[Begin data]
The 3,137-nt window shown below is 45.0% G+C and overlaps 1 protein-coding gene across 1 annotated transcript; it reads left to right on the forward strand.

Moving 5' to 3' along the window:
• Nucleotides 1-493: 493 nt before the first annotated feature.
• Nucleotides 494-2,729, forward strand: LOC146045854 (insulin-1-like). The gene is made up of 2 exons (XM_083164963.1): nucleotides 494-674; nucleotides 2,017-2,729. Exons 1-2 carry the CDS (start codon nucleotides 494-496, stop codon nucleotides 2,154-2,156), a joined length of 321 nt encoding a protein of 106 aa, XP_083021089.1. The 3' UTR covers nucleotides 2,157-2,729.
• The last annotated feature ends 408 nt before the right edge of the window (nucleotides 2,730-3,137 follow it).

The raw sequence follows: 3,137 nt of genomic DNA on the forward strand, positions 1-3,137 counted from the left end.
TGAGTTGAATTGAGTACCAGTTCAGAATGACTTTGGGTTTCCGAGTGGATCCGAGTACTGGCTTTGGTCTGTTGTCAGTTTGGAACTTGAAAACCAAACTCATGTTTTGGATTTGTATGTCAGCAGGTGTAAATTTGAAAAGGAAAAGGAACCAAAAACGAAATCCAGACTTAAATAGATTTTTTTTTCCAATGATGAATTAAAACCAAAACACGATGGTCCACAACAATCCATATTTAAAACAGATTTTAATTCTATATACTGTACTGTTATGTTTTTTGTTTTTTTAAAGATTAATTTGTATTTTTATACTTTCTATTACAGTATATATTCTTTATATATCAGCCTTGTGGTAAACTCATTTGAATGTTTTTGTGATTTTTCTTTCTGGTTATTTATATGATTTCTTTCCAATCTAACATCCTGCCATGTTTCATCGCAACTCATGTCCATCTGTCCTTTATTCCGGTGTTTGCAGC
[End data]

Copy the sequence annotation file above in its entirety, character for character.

The 3,137-nt window shown below is 45.0% G+C and overlaps 1 protein-coding gene across 1 annotated transcript; it reads left to right on the forward strand.

Moving 5' to 3' along the window:
• Nucleotides 1-493: 493 nt before the first annotated feature.
• Nucleotides 494-2,729, forward strand: LOC146045854 (insulin-1-like). The gene is made up of 2 exons (XM_083164963.1): nucleotides 494-674; nucleotides 2,017-2,729. Exons 1-2 carry the CDS (start codon nucleotides 494-496, stop codon nucleotides 2,154-2,156), a joined length of 321 nt encoding a protein of 106 aa, XP_083021089.1. The 3' UTR covers nucleotides 2,157-2,729.
• The last annotated feature ends 408 nt before the right edge of the window (nucleotides 2,730-3,137 follow it).

The raw sequence follows: 3,137 nt of genomic DNA on the forward strand, positions 1-3,137 counted from the left end.
TGAGTTGAATTGAGTACCAGTTCAGAATGACTTTGGGTTTCCGAGTGGATCCGAGTACTGGCTTTGGTCTGTTGTCAGTTTGGAACTTGAAAACCAAACTCATGTTTTGGATTTGTATGTCAGCAGGTGTAAATTTGAAAAGGAAAAGGAACCAAAAACGAAATCCAGACTTAAATAGATTTTTTTTTCCAATGATGAATTAAAACCAAAACACGATGGTCCACAACAATCCATATTTAAAACAGATTTTAATTCTATATACTGTACTGTTATGTTTTTTGTTTTTTTAAAGATTAATTTGTATTTTTATACTTTCTATTACAGTATATATTCTTTATATATCAGCCTTGTGGTAAACTCATTTGAATGTTTTTGTGATTTTTCTTTCTGGTTATTTATATGATTTCTTTCCAATCTAACATCCTGCCATGTTTCATCGCAACTCATGTCCATCTGTCCTTTATTCCGGTGTTTGCAGC